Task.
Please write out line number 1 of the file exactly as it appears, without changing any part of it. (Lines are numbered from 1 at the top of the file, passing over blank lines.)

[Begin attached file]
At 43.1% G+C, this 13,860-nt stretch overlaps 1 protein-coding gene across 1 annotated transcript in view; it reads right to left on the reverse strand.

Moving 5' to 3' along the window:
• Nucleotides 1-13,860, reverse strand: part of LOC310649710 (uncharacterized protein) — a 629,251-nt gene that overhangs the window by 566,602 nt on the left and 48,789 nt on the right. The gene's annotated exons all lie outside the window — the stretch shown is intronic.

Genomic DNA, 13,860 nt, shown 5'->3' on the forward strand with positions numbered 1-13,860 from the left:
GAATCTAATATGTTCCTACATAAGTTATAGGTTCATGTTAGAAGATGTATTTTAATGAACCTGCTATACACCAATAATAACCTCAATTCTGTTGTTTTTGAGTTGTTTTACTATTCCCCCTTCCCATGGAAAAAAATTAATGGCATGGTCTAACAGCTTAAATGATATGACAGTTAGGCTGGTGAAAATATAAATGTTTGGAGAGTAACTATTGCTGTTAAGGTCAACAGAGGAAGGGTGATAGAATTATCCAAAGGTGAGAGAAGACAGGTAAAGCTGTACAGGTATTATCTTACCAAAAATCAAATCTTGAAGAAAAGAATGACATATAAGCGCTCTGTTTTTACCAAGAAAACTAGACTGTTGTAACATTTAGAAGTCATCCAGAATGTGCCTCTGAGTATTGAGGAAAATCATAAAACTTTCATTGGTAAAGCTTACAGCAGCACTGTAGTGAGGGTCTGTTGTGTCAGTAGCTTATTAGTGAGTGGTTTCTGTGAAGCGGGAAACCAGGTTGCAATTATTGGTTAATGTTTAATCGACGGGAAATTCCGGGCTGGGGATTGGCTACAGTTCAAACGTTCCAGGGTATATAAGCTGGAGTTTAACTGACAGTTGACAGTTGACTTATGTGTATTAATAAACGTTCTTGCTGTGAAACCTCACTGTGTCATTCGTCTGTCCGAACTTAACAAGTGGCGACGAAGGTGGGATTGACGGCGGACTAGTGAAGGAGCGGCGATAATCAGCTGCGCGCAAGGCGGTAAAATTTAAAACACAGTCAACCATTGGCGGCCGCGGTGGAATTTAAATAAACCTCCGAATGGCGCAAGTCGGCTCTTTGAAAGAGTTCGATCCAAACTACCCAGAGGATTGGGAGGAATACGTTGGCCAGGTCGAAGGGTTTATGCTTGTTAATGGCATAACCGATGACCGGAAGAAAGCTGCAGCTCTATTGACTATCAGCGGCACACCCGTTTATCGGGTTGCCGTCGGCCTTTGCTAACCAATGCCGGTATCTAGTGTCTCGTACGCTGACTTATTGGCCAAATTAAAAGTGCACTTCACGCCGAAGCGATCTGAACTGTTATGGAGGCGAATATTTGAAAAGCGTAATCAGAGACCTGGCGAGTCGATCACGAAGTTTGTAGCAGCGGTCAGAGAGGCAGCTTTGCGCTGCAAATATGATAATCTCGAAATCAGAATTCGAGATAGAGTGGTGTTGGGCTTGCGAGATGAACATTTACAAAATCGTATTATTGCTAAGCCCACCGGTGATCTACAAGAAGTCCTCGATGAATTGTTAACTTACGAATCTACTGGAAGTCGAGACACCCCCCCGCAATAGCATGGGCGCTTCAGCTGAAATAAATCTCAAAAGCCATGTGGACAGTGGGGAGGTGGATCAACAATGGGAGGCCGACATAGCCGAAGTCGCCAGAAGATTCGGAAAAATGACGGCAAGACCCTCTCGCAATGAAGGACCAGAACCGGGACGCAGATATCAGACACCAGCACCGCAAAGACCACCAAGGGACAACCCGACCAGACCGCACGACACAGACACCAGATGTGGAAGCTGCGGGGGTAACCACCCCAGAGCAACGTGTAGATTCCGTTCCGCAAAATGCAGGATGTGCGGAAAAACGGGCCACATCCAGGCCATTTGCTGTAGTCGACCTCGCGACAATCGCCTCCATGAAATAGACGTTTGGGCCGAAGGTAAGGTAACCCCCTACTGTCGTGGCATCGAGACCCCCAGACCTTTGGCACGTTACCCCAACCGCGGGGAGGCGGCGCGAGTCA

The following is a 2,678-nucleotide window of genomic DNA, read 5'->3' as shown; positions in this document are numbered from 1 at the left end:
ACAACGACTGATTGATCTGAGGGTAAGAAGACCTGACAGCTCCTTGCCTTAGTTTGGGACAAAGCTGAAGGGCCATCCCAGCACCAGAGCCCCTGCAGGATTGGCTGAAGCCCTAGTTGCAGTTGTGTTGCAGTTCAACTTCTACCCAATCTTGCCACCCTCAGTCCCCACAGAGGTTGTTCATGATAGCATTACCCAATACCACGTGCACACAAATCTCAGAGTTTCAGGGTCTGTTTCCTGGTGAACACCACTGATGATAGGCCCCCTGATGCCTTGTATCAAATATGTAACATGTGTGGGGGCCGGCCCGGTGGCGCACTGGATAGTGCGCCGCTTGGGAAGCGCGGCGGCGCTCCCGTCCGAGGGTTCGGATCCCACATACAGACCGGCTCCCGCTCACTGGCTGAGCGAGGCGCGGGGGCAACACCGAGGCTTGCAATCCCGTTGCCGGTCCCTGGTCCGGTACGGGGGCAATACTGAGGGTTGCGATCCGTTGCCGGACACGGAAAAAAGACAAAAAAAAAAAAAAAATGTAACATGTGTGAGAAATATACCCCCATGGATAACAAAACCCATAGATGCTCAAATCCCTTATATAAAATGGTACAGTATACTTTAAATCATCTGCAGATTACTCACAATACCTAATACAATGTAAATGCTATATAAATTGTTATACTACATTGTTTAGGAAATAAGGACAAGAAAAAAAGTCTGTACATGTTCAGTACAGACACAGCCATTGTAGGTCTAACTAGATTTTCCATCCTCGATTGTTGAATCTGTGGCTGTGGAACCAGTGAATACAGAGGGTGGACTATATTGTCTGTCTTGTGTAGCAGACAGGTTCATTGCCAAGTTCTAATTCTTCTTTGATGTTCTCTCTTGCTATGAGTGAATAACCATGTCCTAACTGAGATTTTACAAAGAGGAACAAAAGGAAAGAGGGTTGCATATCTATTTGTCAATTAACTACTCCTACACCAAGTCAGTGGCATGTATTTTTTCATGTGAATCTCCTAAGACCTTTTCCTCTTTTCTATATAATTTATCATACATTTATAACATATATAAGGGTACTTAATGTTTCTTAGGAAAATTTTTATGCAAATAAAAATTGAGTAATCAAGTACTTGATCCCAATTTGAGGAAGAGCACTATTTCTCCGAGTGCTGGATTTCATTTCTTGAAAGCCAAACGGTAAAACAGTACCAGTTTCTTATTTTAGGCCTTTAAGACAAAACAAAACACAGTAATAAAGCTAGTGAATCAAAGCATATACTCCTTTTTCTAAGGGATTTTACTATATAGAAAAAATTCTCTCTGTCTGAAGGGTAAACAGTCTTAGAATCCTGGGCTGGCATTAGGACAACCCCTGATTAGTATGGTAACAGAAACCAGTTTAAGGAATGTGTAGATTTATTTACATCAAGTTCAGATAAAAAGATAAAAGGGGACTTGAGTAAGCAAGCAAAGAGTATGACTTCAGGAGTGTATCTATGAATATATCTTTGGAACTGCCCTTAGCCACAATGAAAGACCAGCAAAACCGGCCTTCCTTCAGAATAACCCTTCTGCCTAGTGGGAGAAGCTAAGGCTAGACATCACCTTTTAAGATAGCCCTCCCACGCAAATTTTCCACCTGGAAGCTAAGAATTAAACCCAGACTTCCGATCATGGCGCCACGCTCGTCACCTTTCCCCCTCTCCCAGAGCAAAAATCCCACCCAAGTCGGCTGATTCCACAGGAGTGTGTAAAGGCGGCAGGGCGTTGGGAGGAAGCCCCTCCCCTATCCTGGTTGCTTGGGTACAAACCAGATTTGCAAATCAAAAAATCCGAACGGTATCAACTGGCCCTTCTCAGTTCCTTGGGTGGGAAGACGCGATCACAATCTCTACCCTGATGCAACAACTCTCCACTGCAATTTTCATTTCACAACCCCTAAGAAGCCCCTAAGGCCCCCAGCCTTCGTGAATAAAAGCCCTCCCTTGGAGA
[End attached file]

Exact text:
At 43.1% G+C, this 13,860-nt stretch overlaps 1 protein-coding gene across 1 annotated transcript in view; it reads right to left on the reverse strand.